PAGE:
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Today is election day here in these United States. Never in my life have I witnessed a more contentious and bizarre spectacle as that which has plagued us for the past year or so. And yet, I have to wonder; what does all of this sound and fury really have to do with me as an individual? Am I expected to take sides? Am I somehow a terrible American if I don’t? I guess it all depends on who you ask.

I’ve done my civic duty and cast my vote, despite arguments by friends and acquaintances that the system is irrevocably broken and my vote doesn’t matter anyway. I’ve voted my conscience and discussed it with nobody, because, quite frankly, it is nobody’s business but my own. And, like everybody else drawn into this melodramatic democratic circus, I wonder what tomorrow will bring.

If I am to be perfectly honest, I had hoped to live out my life without ever witnessing the breakdown of our society. History tells us it is inevitable. Technology has dragged us kicking and screaming out of the quagmire of seclusion and national uniformity. We have, at our fingertips, answers to questions that plagued us for generations. We have windows into other worlds, other cultures, other traditions. We are on the brink of sweeping change that will nullify some of the basic tenets of our nationality. For better or worse, revolution is upon us.

And so we adapt. The question is, will we evolve into something better, or dig in for what we see as an assault on our beliefs and principles? It’s a difficult question, because not everybody welcomes change. And whether we fall on one side or the other of that question, lines will be drawn, battles will be waged and flags will be flown. And through it all, the question will be, what about me? What about what I want? What about what I deserve?

Therein lies the problem.

When I was young, manners mattered. Being kind to strangers and giving people the benefit of the doubt was encouraged. People were innocent until proven guilty. Traditions different from our own, were honored and America was touted as a great “melting pot” of races, cultures and ideas. The battles being waged were meant to benefit many, not a few. Equal rights made sense and the arguments for them were powerful, because they were about “we” not “I.”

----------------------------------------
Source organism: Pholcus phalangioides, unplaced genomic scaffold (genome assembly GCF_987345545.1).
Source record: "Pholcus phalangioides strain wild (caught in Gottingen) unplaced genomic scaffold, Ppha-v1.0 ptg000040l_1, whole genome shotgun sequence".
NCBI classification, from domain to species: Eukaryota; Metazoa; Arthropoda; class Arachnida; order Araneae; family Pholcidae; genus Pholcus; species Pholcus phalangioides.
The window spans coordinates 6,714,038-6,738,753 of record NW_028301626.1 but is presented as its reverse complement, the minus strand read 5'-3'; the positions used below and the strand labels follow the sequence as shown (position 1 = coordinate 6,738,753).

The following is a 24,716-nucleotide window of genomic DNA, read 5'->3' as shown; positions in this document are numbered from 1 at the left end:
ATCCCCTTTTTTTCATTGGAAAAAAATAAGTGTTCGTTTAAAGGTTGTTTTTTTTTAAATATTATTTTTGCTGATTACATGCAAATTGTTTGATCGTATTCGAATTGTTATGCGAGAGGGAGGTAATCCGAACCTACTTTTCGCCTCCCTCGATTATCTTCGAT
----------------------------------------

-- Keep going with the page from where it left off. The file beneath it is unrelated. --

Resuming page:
I keep hearing that people today are “angry” and “fed up.” But I listen to the arguments and they all seem one-sided. Nobody listens to the opposition. There is no compromise. It always seems to come down to what “I” think, what “I” want, what “I” believe is true. It isn’t so much a national debate as a shouting match. Like religion, it comes down to believing whole-heartedly in the things “I” agree with and discarding anything that might throw those beliefs into question.

So here’s what “I” am going to do in the coming days, weeks and years of fallout and mobocracy. “I” am going to go on living my life the way I always have. “I” am going to let kindness and encouragement be my guides. “I” am going to keep my opinions to myself whenever possible. “I” am going to continue in my mission to make the world a little bit better for those around me. “I” am going to give the benefit of the doubt to those who are rumored to slander me and “I” am going to steer clear of those who have been proven to do so. I will have nothing to do with those who libel me, or whose modus operandi is boorishness and cultivated ignorance.

I am going to be the best person I can possibly be, under the circumstances. I am going to accept my shortcomings and the shortcomings of those dearest to me. I am going to continue trying to make this world a better place for everybody. I am going to be a teacher who shares my knowledge with those who can benefit most from it. I am going to be happy and I am going to listen and, yes, I am also going to dismiss those who believe shouting and bullying are the answer.

Because quite frankly, “I” don’t have time for disaffected and discourteous bullshit. “I” believe “we” are stronger working together. And “we” – the artists, the musicians, the actors, the writers, the architects of beauty and hope – despite being a minority in this country, can bring about change in those willing to listen and have faith in their own humanity. There is no hope in uniformity, nor in divisiveness. By being the best “me” I can possibly be, “I” can do everything within my limited power to make this world a better place for all of us. No matter what tomorrow brings.

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